The picture above is the first real big number. It was the first to attract attention, unfortunately in a very embarrassing way. I called it the 5th leg, and it is by far my most successful photo on Flickr. Please do not ask on how many sick lists this landed. Thirty thousand of views and still a reliable daily source for new views.
Another big hit is the alligator gullet. Yes, think of any sick hobby, and the Internet will find a host for it. Some bored Japanese guys kicked off a best gullet on the net search and also found my alligator from my trip 2008 in Florida I think I was number two or three on that list and the search generated a lot of traffic.
The picture above from the STS-122 mission was not a big hit. For me, it is still on my lifetime top list. Witnessing a shuttle launch, even from 5km away is a very intense experience.
In 2006 I thought that micro stock portals would now start to finance my equipment. I was wrong. Surprisingly, the world of microstock had not waited just for me to arrive late at a party.
This is my commercially most successful photo from that phase. Commercially successful translates to a meager three digit number of downloads, so after all, even the combined effort of my membership at:
• iStockphoto (canceled, read iStockphoto story below)
• Adobe Stock (formerly Fotolia)
• Shutterstock and
was commercially a waste of time. However it was not a total waste of time, as I got, at least from time to time, some hard to swallow but helpful feedback, that improved my technical abilities and sharpened my eye for quality.
- There are four types of feedback you will get as producer:
- The bytes on our expensive server HD arrays already spill over on this topic. Actually, this is ironic, as the storage cost per pic is neglectable. It is the process around. Here you hit the right spot, but others have been there before. Usually, it is a dull spot, at least for me.
- Artifacts! I got this many times on pictures I took with my 40D in proper light in raw that I uploaded nearly unprocessed in 100% jpeg. I am still not sure if this was not a coded hidden message as f* off!
- Will not sell; this motive does not attract our target audience.
- Very seldom you will get real feedback for your picture, and I am still thankful for this, as it helped me get better.
From an overall business perspective, micro stock portals are a plague for most photographers. The price at which they sell is ridiculous low. You will find acceptable royalty free pics for less than a dollar.
As a buyer, you may find this cool, as a producer, I have to compare it to slavery and forced prostitution. The amount of post processing time you have to put into any picture is significant and only pays back if the image is a big seller.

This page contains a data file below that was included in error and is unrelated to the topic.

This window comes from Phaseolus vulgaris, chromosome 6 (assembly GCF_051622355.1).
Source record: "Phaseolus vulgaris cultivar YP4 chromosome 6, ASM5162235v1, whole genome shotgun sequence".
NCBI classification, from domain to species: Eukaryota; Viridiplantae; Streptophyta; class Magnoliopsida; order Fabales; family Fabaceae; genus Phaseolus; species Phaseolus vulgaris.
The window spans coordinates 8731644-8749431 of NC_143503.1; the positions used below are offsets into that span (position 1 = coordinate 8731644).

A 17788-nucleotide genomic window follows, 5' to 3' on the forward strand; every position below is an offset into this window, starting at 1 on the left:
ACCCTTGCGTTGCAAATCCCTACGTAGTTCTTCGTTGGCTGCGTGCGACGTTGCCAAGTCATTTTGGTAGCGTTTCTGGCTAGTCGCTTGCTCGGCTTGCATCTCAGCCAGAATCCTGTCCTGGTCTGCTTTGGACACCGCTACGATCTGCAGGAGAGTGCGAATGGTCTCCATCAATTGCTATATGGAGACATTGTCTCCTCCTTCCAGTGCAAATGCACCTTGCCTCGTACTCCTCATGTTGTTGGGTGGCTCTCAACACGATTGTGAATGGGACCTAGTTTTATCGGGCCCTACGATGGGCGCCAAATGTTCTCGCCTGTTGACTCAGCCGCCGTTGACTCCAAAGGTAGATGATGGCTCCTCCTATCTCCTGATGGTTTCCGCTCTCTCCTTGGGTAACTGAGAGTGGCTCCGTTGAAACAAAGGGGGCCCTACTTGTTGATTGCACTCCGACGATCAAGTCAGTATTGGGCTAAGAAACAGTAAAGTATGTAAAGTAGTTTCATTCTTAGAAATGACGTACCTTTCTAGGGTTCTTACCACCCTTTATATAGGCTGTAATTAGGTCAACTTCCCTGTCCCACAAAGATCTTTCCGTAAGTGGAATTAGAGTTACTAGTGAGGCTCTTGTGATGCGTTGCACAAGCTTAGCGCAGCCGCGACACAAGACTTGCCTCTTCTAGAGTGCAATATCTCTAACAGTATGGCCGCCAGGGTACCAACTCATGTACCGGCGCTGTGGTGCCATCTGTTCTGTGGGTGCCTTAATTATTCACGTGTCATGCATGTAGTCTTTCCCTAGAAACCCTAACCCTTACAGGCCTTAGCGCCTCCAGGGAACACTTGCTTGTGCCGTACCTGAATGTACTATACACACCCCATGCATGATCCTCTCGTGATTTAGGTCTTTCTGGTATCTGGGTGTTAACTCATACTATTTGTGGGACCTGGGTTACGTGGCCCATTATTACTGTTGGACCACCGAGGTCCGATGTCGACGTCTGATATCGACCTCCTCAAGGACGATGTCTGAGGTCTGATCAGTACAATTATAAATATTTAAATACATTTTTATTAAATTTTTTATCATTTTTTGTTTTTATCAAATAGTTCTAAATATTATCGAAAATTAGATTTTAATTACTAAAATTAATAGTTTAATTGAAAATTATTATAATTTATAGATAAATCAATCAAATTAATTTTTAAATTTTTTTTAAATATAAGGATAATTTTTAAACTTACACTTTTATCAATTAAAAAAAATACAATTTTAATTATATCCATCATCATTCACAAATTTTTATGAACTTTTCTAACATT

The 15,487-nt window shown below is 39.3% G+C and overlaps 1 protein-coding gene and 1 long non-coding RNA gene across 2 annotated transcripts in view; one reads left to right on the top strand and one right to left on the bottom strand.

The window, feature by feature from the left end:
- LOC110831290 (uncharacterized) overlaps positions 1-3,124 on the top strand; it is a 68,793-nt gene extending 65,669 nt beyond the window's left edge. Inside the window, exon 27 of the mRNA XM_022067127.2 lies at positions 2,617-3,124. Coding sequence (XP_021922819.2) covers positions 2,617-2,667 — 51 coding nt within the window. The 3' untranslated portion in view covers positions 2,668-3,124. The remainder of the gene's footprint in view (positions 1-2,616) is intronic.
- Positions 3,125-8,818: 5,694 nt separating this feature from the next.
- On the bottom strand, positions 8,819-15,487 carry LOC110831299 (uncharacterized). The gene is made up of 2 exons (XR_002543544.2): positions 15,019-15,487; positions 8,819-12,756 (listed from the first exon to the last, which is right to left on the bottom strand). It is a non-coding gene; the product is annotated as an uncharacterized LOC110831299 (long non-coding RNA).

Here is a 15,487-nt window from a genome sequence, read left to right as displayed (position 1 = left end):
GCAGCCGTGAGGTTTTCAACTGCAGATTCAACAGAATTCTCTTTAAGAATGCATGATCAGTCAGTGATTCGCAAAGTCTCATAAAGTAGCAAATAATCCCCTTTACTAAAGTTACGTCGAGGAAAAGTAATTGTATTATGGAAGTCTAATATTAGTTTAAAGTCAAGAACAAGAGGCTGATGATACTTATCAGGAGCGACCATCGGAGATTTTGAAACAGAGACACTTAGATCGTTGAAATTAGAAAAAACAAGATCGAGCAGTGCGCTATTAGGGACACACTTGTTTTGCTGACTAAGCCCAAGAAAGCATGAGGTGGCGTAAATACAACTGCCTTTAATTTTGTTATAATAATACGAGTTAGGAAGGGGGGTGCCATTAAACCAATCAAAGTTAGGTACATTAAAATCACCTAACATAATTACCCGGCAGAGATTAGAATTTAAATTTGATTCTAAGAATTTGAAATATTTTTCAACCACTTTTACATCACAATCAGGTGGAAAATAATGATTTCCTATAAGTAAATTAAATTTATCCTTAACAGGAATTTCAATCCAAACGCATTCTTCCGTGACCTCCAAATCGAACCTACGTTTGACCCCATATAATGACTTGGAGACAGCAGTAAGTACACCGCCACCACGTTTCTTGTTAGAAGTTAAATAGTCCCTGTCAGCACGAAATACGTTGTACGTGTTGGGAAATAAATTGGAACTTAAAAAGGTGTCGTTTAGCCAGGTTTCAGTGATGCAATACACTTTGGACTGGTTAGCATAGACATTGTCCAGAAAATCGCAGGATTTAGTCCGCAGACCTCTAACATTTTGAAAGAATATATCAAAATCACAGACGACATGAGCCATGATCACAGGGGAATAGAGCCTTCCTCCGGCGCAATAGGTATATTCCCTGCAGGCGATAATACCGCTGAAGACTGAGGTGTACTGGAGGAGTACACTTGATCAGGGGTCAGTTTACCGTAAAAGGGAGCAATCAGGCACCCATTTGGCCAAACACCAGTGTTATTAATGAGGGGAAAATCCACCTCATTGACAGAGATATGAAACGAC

This also means for the buyer, it is less unique and less useful. It will not transport your story. The people will see through it. It will pass through brains without leaving any traces.
If you consider, that for any successful set of photos you will need to travel to a non-standard location and/or will need a studio setup and/or even worse: models where you need a model release, as the pictures have to be royalty-free which translates to…
let us reuse the prostitution language context, as it is so intense and colorful in this case: you can do whatever you want with the picture, whatever sick phantasy you have in mind, the image is yours for a dollar, and you can do whatever you want – enjoy your day.
This only dropped price levels even lower and increased the amount of seamless, high-quality and exchangeable business stock art where happy young business professionals (real people look different and real people know this too) are cheering around whiteboards and green vegetables in meeting rooms from outer space.
From my artist and business perspective, this destroyed photography as a storytelling art that we desperately need in business. Photography is essential for storytelling, and there is no business without narration. Get real photography for your story about your business!
I learned a lot, especially that micro stocks and I are not a good fit. Even though iStock was my best channel at that time, it was also the greatest pleasure to cancel the contract. I may probably still have to work on my anger management, but please take this to consider before you judge me.
Here I learned, there is a reflection in the lower left side. Look for yourself:
Do you see it? It is true. There is a reflection. Therefore the quality of the picture is not enough to be sold for 1€ per photo. This hurts, as they had no comparable pictures on this topic and I think Manhattan is always a good topic.
Then, in 2013, I assembled my first notable youtube clip. 44k views so far, considering I am not talking about the latest lipstick not that bad, right?
In 2014 I finally got some real off world material to make something from, and I produced the Heavy Cruiser Prinz Eugen dive clip.
I intended to assemble a dive clip that is less boring as the usual ones, so I linked it into a storyline that makes sense. Where does the Prinz Eugen come from, what has the ship been through, and how does it look like now. It has now +600k views, which is totally and overwhelming for me.
Everything else is dwarfed by magnitudes by unsplash.com.
I am now at 25 million views and counting. Stay tuned…
…oh and the feature picture is my most successful on unsplash. Eight million and counting 😁